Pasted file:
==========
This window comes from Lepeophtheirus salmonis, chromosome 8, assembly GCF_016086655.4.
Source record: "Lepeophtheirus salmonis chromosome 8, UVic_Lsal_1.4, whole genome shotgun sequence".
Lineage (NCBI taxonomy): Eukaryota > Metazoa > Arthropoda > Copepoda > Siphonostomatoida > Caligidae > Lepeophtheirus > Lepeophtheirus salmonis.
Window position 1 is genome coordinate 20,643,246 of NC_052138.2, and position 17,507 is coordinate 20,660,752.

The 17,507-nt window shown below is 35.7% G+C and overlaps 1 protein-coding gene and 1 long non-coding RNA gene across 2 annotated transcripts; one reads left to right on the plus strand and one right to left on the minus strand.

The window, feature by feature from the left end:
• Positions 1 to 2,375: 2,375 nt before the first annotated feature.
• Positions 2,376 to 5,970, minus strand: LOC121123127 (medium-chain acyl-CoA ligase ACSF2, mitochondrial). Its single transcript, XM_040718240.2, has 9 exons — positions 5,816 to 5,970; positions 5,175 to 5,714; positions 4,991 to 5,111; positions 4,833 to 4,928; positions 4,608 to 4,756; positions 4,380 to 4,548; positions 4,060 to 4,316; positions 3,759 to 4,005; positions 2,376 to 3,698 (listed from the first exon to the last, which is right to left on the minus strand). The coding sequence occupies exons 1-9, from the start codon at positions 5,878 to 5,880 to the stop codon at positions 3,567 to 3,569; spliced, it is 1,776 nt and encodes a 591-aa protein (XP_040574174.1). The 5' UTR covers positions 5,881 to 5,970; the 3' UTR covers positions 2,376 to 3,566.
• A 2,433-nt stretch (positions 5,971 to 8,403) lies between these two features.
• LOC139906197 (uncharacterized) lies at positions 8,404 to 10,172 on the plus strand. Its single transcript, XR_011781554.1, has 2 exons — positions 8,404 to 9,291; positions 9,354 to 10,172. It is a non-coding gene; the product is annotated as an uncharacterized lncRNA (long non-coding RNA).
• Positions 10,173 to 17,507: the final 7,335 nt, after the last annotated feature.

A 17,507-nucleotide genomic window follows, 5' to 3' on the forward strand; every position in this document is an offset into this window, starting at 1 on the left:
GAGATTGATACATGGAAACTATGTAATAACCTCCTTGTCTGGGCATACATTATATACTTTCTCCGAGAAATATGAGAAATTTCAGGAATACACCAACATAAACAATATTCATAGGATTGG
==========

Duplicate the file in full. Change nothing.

This window comes from Lepeophtheirus salmonis, chromosome 8, assembly GCF_016086655.4.
Source record: "Lepeophtheirus salmonis chromosome 8, UVic_Lsal_1.4, whole genome shotgun sequence".
Lineage (NCBI taxonomy): Eukaryota > Metazoa > Arthropoda > Copepoda > Siphonostomatoida > Caligidae > Lepeophtheirus > Lepeophtheirus salmonis.
Window position 1 is genome coordinate 20,643,246 of NC_052138.2, and position 17,507 is coordinate 20,660,752.

The 17,507-nt window shown below is 35.7% G+C and overlaps 1 protein-coding gene and 1 long non-coding RNA gene across 2 annotated transcripts; one reads left to right on the plus strand and one right to left on the minus strand.

The window, feature by feature from the left end:
• Positions 1 to 2,375: 2,375 nt before the first annotated feature.
• Positions 2,376 to 5,970, minus strand: LOC121123127 (medium-chain acyl-CoA ligase ACSF2, mitochondrial). Its single transcript, XM_040718240.2, has 9 exons — positions 5,816 to 5,970; positions 5,175 to 5,714; positions 4,991 to 5,111; positions 4,833 to 4,928; positions 4,608 to 4,756; positions 4,380 to 4,548; positions 4,060 to 4,316; positions 3,759 to 4,005; positions 2,376 to 3,698 (listed from the first exon to the last, which is right to left on the minus strand). The coding sequence occupies exons 1-9, from the start codon at positions 5,878 to 5,880 to the stop codon at positions 3,567 to 3,569; spliced, it is 1,776 nt and encodes a 591-aa protein (XP_040574174.1). The 5' UTR covers positions 5,881 to 5,970; the 3' UTR covers positions 2,376 to 3,566.
• A 2,433-nt stretch (positions 5,971 to 8,403) lies between these two features.
• LOC139906197 (uncharacterized) lies at positions 8,404 to 10,172 on the plus strand. Its single transcript, XR_011781554.1, has 2 exons — positions 8,404 to 9,291; positions 9,354 to 10,172. It is a non-coding gene; the product is annotated as an uncharacterized lncRNA (long non-coding RNA).
• Positions 10,173 to 17,507: the final 7,335 nt, after the last annotated feature.

A 17,507-nucleotide genomic window follows, 5' to 3' on the forward strand; every position in this document is an offset into this window, starting at 1 on the left:
GAGATTGATACATGGAAACTATGTAATAACCTCCTTGTCTGGGCATACATTATATACTTTCTCCGAGAAATATGAGAAATTTCAGGAATACACCAACATAAACAATATTCATAGGATTGG